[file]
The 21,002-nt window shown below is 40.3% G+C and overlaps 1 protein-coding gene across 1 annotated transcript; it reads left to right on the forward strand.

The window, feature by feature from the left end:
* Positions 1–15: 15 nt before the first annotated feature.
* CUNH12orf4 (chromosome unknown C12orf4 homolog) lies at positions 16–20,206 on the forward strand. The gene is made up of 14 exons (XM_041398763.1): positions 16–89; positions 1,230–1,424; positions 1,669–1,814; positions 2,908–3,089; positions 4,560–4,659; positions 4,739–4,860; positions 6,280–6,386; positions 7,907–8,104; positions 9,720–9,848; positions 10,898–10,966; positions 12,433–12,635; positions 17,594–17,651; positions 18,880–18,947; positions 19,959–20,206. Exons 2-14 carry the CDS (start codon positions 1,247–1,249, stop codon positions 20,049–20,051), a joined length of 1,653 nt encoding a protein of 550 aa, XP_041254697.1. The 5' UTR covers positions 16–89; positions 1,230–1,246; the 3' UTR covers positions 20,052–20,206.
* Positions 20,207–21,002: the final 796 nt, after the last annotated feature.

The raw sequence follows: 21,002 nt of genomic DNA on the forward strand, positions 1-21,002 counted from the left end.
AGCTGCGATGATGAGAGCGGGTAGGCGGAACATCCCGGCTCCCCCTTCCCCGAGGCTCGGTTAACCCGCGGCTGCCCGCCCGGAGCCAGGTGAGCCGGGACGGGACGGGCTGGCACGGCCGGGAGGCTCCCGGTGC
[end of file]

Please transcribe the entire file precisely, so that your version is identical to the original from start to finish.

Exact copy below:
The 21,002-nt window shown below is 40.3% G+C and overlaps 1 protein-coding gene across 1 annotated transcript; it reads left to right on the forward strand.

The window, feature by feature from the left end:
* Positions 1–15: 15 nt before the first annotated feature.
* CUNH12orf4 (chromosome unknown C12orf4 homolog) lies at positions 16–20,206 on the forward strand. The gene is made up of 14 exons (XM_041398763.1): positions 16–89; positions 1,230–1,424; positions 1,669–1,814; positions 2,908–3,089; positions 4,560–4,659; positions 4,739–4,860; positions 6,280–6,386; positions 7,907–8,104; positions 9,720–9,848; positions 10,898–10,966; positions 12,433–12,635; positions 17,594–17,651; positions 18,880–18,947; positions 19,959–20,206. Exons 2-14 carry the CDS (start codon positions 1,247–1,249, stop codon positions 20,049–20,051), a joined length of 1,653 nt encoding a protein of 550 aa, XP_041254697.1. The 5' UTR covers positions 16–89; positions 1,230–1,246; the 3' UTR covers positions 20,052–20,206.
* Positions 20,207–21,002: the final 796 nt, after the last annotated feature.

The raw sequence follows: 21,002 nt of genomic DNA on the forward strand, positions 1-21,002 counted from the left end.
AGCTGCGATGATGAGAGCGGGTAGGCGGAACATCCCGGCTCCCCCTTCCCCGAGGCTCGGTTAACCCGCGGCTGCCCGCCCGGAGCCAGGTGAGCCGGGACGGGACGGGCTGGCACGGCCGGGAGGCTCCCGGTGC